I’ve heard from several people who were really energized by Joe Coughlin’s Foard Lecture sponsored by our School. They wondered why we don’t have more courses about aging or a formal aging program in the School. (By the way, it’s not just our school of public health; it’s most schools.) A number of faculty members study problems of aging, such as cardiovascular disease and cancer. We also have faculty members, like Jon Oberlander, PhD, professor of health policy and management, who specialize in Medicare. Peggye Dilworth-Anderson, PhD, professor of health policy and management, is an authority on dementia and caregiving. She and Mary Palmer, PhD, Helen W. and Thomas L. Umphlet Distinguished Professor in Aging, School of Nursing, are interim co-directors of UNC’s Institute on Aging. But we don’t have an integrated program across departments with a focus on aging, as we do for global health and health disparities. To date, there hasn’t been an integrated academic program or identity. A recent alumna asked why.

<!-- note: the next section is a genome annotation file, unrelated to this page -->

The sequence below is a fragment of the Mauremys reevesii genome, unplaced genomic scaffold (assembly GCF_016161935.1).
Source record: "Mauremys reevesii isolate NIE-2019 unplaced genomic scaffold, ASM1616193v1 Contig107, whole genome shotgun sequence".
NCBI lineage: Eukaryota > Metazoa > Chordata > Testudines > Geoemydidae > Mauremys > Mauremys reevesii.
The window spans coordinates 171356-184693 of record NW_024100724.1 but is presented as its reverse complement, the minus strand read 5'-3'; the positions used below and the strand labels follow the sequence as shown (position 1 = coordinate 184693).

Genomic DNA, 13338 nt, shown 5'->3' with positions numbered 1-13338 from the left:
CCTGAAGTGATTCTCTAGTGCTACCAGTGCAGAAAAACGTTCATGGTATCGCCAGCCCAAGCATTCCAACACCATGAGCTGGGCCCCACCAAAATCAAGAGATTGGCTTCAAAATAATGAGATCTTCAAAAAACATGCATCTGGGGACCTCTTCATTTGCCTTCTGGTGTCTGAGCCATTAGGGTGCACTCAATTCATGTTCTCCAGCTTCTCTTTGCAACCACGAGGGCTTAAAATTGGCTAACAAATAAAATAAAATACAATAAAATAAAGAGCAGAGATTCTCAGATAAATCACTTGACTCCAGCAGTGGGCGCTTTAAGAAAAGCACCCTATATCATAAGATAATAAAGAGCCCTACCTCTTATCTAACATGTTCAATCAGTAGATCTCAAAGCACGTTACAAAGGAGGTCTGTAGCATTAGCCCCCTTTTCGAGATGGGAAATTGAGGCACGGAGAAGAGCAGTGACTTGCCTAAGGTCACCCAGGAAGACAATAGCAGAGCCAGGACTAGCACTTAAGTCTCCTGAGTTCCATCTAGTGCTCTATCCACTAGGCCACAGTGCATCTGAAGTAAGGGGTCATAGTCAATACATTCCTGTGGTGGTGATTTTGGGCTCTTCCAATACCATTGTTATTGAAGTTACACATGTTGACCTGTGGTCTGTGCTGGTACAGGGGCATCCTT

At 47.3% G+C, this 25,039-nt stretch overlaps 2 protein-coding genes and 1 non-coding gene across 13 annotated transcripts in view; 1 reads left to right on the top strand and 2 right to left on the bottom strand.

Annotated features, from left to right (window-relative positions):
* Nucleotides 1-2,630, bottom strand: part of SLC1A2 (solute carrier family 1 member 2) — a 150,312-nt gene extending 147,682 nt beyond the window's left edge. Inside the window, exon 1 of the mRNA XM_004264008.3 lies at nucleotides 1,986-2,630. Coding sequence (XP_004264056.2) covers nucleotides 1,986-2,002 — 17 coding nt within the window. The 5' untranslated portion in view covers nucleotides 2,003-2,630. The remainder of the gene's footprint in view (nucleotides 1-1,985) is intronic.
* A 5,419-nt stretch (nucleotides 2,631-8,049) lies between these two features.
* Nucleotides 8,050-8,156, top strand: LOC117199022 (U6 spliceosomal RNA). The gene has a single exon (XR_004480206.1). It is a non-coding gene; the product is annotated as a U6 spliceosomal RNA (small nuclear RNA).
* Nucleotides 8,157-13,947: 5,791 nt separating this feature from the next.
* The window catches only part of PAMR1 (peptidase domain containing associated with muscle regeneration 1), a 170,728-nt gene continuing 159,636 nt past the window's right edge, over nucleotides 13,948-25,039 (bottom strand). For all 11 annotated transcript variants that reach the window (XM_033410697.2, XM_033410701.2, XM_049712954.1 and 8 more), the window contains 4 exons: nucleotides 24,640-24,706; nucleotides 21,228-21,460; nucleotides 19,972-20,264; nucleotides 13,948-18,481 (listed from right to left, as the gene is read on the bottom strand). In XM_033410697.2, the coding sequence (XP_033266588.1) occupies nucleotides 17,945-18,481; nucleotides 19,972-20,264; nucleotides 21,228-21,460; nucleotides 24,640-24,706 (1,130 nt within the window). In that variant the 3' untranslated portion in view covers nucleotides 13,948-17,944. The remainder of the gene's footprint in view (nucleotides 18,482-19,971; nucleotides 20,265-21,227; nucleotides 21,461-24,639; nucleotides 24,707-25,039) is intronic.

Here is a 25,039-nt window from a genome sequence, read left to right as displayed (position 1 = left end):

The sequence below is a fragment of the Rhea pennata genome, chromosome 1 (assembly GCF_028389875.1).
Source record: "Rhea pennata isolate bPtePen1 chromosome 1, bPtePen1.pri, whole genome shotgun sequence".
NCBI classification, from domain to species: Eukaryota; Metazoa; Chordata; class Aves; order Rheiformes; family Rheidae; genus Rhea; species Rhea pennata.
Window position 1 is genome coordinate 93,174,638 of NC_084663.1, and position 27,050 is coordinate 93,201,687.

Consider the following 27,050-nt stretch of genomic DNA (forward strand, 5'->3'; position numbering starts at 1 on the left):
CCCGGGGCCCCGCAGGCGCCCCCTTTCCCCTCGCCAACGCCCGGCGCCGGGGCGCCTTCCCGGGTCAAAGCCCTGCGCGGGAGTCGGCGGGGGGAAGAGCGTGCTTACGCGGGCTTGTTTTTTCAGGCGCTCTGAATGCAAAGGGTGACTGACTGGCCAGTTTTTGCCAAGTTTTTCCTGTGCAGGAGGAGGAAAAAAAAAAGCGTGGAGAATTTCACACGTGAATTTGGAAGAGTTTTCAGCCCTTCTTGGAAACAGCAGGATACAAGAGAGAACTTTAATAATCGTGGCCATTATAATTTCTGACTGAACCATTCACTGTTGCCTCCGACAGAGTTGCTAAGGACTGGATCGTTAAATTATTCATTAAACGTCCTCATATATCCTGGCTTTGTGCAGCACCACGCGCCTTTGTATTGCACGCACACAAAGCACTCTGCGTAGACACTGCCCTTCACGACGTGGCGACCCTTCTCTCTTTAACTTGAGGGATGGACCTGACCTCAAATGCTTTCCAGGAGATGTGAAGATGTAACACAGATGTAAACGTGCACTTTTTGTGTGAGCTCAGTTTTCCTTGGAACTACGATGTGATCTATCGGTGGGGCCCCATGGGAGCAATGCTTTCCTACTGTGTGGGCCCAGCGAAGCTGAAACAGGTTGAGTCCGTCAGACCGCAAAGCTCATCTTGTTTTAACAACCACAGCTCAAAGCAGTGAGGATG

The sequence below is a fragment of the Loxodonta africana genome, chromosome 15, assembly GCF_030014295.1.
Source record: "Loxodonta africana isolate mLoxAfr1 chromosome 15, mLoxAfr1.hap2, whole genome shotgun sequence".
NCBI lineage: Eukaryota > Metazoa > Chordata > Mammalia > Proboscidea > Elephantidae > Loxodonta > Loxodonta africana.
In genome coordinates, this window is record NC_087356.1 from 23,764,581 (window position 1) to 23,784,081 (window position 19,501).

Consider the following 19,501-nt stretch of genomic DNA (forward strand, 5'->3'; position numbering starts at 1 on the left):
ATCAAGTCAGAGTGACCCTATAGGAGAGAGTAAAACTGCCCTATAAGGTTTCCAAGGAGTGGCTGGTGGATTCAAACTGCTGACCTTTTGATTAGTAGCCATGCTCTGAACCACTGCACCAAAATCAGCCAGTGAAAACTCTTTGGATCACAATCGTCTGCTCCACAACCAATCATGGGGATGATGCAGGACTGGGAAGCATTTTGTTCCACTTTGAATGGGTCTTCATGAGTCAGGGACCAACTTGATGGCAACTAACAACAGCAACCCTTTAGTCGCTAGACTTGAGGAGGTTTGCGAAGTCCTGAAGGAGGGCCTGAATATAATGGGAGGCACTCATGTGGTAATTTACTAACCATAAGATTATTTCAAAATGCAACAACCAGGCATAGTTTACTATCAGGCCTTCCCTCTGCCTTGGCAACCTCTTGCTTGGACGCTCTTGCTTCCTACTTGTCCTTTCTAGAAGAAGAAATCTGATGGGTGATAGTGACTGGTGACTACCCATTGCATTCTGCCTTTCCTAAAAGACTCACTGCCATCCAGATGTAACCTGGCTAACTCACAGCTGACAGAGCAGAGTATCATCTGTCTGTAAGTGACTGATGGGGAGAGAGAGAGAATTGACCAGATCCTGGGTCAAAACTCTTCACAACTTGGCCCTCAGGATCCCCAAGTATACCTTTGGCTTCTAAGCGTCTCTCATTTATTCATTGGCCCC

Here’s part of what I said.
- There used to be money for students in aging training programs. Now, there are no such financial incentives.
- Even though a lot of faculty members study aging, they don’t necessarily identify as aging researchers.
- Many young people aren’t that interested in studying something they see as far from personally relevant. The young tend to see aging as something very far in the future.
- There isn’t a critical mass of people pushing for more effort or a potential funding source.
Over the last several years, and very recently, more dramatically, my family has had to confront the harsh realities of aging. It’s hard, and even under the best of circumstances, there are difficult choices. Over the next 10 years and well into the century, there will be a veritable tsunami of older people, not just in the U.S. but globally. Neil Howe and Richard Jackson have addressed the issues eloquently in Global Aging and the Crisis of the 2020s.
By the 2020s, an ominous new conjuncture of demographic trends may once again threaten widespread disruption. We are talking about global aging, which is likely to have a profound effect on economic growth, living standards, and the shape of the world order. (Thanks to John Mauldin for covering aging in his online article.)
May is also Older Americans Month and this year’s theme is “Never Too Old to Play,” encouraging older Americans to stay active in their communities. Check out Secretary Sebelius’ press release about Older Americans Month too!
Global aging should be a major public health concern. We’re not there yet.
Happy Monday. Barbara